3.2. Foundation: Compare-by-Hash Mode

While Venti was designed to provide archival service to many computers, Foundation is aimed at individual consumers and cannot afford multiple disks to mask seek latency. Instead, Foundation stores both its archive and index on a a single, inexpensive USB hard drive and uses additional caches to improve archival throughput.2

In compare-by-hash mode, Foundation optimizes for two request types: sequential reads (reading blocks in the order in which they were originally written) and fresh writes (writing new blocks).

Foundation stores its log as a collection of 16 MB arenas and stores for each arena a separate summary file that lists all of the (score, offset) pairs the arena contains.3 To take advantage of the spatial locality inherent in sequential reads, each time Foundation reads its on-disk index to find the log offset of some block, it loads and caches the entire summary for the arena that spans the discovered offset. Reading this summary costs an additional seek. This cost pays off in subsequent reads to the same arena, as Foundation finds the log offsets of the affected blocks in the cached summary, avoiding seeks in the on-disk index.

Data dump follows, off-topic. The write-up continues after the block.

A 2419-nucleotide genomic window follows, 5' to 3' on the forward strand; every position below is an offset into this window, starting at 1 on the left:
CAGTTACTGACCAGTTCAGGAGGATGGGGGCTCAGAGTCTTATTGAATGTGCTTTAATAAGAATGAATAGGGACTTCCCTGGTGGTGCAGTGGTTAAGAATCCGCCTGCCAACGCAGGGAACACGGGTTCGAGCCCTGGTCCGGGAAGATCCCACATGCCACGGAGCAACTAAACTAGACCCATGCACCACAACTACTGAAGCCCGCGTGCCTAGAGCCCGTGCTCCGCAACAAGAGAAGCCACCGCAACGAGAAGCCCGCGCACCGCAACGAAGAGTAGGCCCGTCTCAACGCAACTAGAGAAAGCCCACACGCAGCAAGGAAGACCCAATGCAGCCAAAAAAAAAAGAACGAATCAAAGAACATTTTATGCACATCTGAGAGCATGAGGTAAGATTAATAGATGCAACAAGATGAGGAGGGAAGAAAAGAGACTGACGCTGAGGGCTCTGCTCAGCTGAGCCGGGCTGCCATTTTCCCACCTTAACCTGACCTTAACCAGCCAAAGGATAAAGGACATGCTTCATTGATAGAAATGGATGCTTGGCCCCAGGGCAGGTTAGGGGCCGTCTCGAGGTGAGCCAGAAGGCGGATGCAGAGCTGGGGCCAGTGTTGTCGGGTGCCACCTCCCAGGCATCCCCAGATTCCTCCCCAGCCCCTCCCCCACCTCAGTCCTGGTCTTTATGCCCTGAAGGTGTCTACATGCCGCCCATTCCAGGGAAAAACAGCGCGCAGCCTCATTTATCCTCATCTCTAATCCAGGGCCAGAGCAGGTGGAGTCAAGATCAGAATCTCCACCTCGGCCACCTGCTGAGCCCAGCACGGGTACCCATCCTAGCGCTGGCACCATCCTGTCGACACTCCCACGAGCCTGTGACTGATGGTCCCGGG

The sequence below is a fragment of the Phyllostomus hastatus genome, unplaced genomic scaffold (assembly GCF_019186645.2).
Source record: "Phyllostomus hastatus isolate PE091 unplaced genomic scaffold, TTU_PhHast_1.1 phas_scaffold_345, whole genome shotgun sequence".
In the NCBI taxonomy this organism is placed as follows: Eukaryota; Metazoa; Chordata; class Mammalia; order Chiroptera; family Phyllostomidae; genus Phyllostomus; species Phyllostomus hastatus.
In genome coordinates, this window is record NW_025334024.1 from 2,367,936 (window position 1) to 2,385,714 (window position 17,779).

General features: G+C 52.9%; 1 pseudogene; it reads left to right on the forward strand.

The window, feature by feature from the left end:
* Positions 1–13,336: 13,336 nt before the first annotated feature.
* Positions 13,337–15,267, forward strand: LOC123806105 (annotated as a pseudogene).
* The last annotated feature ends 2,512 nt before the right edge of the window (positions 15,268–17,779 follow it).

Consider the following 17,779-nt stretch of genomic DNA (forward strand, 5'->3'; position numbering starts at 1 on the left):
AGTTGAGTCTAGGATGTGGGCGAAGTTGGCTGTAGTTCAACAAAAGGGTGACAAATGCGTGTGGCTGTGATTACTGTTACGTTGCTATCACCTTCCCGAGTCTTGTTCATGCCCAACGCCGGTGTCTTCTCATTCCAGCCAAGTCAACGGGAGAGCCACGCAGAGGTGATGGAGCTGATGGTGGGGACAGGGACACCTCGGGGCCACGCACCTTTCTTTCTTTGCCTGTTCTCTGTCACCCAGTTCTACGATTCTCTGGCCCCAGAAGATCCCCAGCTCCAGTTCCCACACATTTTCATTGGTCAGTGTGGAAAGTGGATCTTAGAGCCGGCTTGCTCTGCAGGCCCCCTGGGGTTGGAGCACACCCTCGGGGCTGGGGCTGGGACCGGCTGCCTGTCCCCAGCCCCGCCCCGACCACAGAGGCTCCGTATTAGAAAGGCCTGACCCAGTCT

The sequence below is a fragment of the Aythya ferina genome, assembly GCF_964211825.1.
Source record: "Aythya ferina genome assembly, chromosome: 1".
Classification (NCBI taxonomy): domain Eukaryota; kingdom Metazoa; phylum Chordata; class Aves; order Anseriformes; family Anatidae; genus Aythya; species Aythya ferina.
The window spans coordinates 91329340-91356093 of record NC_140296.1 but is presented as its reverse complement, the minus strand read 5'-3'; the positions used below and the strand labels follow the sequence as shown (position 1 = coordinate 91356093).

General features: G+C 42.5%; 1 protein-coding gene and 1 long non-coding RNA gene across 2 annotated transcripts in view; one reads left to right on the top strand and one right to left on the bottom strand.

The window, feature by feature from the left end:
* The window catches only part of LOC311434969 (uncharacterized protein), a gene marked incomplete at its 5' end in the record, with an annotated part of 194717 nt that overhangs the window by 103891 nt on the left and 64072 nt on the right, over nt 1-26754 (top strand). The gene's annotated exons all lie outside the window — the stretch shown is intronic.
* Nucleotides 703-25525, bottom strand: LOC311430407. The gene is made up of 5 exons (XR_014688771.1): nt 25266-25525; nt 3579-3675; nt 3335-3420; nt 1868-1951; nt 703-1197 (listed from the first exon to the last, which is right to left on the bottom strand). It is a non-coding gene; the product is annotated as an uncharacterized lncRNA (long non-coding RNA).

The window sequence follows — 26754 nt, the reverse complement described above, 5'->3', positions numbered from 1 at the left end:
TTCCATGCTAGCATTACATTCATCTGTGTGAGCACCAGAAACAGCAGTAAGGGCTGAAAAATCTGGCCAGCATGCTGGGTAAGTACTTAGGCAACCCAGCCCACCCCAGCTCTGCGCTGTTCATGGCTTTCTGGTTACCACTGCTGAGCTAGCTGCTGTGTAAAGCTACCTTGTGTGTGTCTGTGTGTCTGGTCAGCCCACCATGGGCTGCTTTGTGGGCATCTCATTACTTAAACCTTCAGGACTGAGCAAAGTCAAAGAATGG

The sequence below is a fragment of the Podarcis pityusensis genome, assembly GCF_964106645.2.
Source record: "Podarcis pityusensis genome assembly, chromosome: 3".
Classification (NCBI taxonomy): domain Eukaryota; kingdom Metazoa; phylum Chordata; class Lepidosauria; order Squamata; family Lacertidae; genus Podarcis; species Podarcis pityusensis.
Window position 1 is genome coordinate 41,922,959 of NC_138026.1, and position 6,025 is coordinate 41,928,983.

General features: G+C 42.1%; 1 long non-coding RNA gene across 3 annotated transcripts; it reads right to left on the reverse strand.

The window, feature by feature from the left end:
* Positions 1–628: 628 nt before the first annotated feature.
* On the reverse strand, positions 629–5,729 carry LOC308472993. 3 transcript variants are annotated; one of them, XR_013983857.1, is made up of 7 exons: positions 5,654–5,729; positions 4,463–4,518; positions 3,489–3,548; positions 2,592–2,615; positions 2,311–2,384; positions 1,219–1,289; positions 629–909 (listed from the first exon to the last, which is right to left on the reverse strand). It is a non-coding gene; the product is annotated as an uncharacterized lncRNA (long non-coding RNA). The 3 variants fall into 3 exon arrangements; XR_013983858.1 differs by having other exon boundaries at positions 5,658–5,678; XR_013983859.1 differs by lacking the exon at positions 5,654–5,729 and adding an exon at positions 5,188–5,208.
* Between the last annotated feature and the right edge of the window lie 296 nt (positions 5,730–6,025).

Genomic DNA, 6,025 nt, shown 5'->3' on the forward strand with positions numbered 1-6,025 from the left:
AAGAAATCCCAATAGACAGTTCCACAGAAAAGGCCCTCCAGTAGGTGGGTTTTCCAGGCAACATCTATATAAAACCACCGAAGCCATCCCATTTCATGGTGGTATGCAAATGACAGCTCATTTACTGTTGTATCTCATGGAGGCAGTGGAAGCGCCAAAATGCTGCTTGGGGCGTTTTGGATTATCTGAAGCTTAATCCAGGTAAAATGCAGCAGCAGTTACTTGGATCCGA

Figure 5 summarizes the costs in disk operations of each path through the pseudocode in Figure 4. In addition to sequential reads and fresh writes, the figure shows costs for out-of-order reads (reading blocks in a different order than that in which they were written), sequential duplicate writes (writing already-written blocks in the same order in which they were originally written), and out-of-order duplicate writes (writing already-written blocks in a different order).

Note that for out-of-order disk reads and for the first disk read in each arena, compare-by-hash mode is slower than Venti, as it performs an additional seek to read the arena summary. In return, Foundation performs subsequent reads at the full throughput of the disk. Section 5 shows that this tradeoff improves overall throughput in real workloads.